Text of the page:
Spending all your time figuring out what kind of “-ism” you and your friends believe in so that you can call each other “whatever-ists” is no way to improve the world.

It’s come to my attention over the last week or so that a new (to me) group of folks has taken a shining to some of my writings.i

Exhibit A: A trackback

Outside In - trackbackExhibit B: A tweetii

butch leghorn tweet

So this thing calls itself “neoreactionism,” its adherents are therefore known to one another as “neoreactionists,” and they’re quite taken with the fact that someone with a superficially similar worldview seems to know a thing or two about this Bitcoin thing everyone has been talking about for the last few years. That’s cool. Nothing wrong with that.

But what is “neoreactioism,” or “nrx,”, anyways? And why has it taken them so long to grok Bitcoin and “the real world” ?

Starting quite naturally with the comments in response to Nick Land‘s republishing of my post,iii flowing from the article seen in Exhibit A, it appears that your run-of-the-mill neoreactionary’s head is little more than a whacky zoo of blatant confusion. To whit:

Exhibit C: Selected quotes from Kgaard

The real question to ask: How do you create a crypto-currency whose value is stable against, say, a basket of gold, commodities and fiat currencies? Then you might have something … [...]

Egold … I like the sound of that. But of course now we are confronted with a meta-problem: A ridiculously low barrier to entry to get into the crypto-currency business, leading to a proliferation of crypto-currencies. Taken as a whole, crypto currencies themselves are a form of fiat! Even worse than fiat, actually, since you can’t use them to pay your taxes … [...]

By the way that Dushenski essay is horrible. We have gone far, far beyond every point he makes here on this blog, 10 times. He also makes a bunch of dumb mistakes that we have corrected here as well. [...]

Over time I could see bitcoin going to zero, actually. It will be like the beer can collecting craze of 1976, which cost me a couple hundred bucks when the bottom fell out. [...]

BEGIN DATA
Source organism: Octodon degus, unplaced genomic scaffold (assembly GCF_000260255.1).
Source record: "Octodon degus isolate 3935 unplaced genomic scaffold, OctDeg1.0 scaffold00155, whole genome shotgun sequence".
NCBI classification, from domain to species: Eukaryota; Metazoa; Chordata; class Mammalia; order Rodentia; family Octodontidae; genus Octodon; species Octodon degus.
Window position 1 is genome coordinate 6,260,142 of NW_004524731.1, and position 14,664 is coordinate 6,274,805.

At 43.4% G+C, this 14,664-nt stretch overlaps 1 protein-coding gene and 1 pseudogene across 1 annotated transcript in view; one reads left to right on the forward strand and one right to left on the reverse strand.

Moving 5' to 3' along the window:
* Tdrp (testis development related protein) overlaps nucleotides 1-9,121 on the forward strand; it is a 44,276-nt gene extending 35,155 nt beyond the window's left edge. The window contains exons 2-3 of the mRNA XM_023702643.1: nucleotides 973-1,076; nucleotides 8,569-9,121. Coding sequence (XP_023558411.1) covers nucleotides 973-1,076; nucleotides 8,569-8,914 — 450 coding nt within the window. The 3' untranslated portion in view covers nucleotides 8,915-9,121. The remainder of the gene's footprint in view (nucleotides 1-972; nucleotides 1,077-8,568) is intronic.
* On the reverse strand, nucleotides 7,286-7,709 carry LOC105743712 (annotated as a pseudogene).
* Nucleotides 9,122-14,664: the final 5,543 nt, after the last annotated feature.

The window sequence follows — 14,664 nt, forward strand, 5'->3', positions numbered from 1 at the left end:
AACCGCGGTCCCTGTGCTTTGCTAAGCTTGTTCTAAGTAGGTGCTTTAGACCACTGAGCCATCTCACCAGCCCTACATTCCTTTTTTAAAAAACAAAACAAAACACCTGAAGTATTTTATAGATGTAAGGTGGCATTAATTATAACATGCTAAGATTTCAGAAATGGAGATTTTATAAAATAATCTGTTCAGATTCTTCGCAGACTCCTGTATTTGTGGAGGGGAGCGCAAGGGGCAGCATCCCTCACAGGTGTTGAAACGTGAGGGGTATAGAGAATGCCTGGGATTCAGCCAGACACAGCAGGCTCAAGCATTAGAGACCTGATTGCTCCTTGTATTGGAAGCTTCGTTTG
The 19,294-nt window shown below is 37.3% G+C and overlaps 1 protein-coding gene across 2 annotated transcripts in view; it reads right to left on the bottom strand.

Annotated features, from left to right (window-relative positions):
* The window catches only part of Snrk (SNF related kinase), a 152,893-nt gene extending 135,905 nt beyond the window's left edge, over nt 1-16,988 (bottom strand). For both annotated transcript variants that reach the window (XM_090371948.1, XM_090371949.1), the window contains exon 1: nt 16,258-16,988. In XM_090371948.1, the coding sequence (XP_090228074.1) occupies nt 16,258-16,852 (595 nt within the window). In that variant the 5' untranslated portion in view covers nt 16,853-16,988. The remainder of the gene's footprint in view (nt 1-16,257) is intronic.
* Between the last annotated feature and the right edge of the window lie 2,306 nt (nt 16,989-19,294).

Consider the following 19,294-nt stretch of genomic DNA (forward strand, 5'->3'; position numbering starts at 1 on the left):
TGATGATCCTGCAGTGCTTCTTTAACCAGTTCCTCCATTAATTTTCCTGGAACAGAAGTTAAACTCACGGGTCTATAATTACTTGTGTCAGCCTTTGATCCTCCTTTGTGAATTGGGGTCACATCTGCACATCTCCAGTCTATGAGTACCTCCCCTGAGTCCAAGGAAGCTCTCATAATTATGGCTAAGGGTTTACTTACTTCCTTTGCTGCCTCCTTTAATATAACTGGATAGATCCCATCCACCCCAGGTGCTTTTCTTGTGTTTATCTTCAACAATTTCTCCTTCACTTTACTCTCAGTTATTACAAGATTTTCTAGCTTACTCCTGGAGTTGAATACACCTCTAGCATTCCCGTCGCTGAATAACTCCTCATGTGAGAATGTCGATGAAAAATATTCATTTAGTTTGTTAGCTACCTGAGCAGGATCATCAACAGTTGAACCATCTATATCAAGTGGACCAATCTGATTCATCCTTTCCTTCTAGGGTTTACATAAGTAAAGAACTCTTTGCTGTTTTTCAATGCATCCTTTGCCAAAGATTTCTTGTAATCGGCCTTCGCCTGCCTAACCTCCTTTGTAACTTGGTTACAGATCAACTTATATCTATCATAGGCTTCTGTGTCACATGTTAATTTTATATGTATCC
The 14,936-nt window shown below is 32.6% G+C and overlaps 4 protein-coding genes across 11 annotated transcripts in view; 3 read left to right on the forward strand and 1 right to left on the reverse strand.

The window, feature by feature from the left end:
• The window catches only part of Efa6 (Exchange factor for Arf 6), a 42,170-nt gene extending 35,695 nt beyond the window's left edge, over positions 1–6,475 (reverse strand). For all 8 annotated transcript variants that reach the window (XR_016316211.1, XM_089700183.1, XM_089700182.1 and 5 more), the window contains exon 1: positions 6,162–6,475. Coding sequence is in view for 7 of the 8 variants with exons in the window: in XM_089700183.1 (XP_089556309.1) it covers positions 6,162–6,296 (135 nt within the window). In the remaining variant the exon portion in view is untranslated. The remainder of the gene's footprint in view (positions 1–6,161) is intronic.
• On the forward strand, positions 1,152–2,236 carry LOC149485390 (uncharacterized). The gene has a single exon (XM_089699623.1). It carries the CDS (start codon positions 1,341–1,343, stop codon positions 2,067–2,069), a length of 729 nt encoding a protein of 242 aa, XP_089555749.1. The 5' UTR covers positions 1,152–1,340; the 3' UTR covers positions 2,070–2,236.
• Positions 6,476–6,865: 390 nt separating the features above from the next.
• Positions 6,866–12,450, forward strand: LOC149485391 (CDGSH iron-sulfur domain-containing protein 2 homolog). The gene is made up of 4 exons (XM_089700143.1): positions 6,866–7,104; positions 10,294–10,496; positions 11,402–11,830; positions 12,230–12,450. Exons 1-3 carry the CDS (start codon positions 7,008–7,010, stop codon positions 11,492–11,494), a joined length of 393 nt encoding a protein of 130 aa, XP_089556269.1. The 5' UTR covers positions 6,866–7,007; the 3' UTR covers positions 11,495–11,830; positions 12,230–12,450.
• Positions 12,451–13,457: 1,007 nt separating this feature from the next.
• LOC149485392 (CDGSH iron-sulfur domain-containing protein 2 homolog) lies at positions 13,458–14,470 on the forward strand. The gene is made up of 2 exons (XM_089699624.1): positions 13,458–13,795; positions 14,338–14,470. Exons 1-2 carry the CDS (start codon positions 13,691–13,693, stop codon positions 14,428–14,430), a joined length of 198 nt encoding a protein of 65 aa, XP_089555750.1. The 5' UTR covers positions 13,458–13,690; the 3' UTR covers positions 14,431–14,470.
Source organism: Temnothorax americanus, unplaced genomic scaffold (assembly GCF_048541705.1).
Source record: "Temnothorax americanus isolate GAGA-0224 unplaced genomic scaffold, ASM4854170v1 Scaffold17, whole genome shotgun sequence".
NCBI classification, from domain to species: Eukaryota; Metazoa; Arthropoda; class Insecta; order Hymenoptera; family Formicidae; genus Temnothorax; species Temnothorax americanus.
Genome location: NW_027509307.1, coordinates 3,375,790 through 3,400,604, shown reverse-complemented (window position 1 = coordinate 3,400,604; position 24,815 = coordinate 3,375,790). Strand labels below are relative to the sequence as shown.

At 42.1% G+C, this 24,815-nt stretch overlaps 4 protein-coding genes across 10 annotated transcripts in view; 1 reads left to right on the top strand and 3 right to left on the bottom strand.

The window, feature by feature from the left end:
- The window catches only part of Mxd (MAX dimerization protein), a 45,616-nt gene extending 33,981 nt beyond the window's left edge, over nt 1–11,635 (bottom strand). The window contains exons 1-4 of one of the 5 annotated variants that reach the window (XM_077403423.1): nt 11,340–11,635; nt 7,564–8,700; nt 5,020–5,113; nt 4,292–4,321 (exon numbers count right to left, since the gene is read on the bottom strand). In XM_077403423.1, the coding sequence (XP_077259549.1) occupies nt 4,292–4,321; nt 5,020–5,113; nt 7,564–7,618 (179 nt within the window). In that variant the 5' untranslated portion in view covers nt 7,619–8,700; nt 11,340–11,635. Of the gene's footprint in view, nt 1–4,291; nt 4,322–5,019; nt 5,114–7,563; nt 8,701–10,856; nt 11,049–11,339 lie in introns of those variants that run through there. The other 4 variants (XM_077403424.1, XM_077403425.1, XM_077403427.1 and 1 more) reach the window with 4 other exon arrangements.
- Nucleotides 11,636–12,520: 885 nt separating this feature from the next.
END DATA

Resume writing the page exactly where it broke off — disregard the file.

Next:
I contend bitcoin is fundamentally flawed and that a zero valuation is one among several possible scenarios. Its only use is providing anonymity. I presume there are other ways to do that — and if there aren’t yet there will be soon. [...]

bitcoin is utterly, completely useless and is properly worth zero. It’s not a store of value, not a widely-accepted medium of exchange and not a widely recognized unit of account. It can’t grow into the two latter functions because it is not, and never will be, a reliable store of value. So it’s useless, and thus worthless.

Basically, some dood who thought that beer cans were beanie babies thinks he understands a lot more about economics and money than he really does. But hey, that’s just one example, right?

Exhibit D: Selected quotes from soapjackal

https://en.bitcoin.it/wiki/Open_Transactions

competition.

Obviously bitcoin is a commodity that has many similarities to gold but trying to just upend the entire economy sphere with one commodity isnt going to work out so well. OT just takes the useful functions of bitcoin and expands upon them into not just crypto-currencies but a full sweet of crypto market tools. [...]

The bitcoin debate has come to the point where people realize its not going to usher in the new era and honestly it doesnt have the rhetorical bite it used to.

Yes, this is what self-described neoreactionaries think Bitcoin is – a rhetorical device! – not, y’know, what it actually is: a WMD. But that’s just two of them right? They can’t all be this bad!

Let’s give Nick a shot at defending the good name of the neoreaction/nrx. From Premises of Neoreaction:

1. Democracy is unable to control government. With this proposition, the effective possibility of a mainstream right is denied.

My reading of history is that democracy seemed to work pretty well for the British, the Romans and the Greeks when the franchise included only land-owning men who knew how to stay rich, that is, the voting class was composed of gentlemen with the time, energy, and resources to reflect, debate, and at least have the potential to consider something other than their own self-interest.

The post-post-modern democracy, on the other hand, wherein the ability to find the voting booth on the right day at the right time is sufficient to have a voice, is unsurprisingly borked. Whether it can “control the government” is a matter of perspective. If you’re inclined to grant the locus of control to a lentivirus, even if it eventually kills its host, then surely the democratic form is similarly capable. I mean, who says that control means indefinite survival? Nothing last forever, the difference between superior political forms and inferior ones is what’s created while they’re around. If your system creates presidential bottle openers that break off in your hand, it’s inferior. If your system creates art and bowling pins, it’s superior. Simple as that.

Also, what’s with this obsession with “mainstream” ? Since when is anything good and worthwhile “mainstream” ? Ask the redditards how that little plan is working out for them.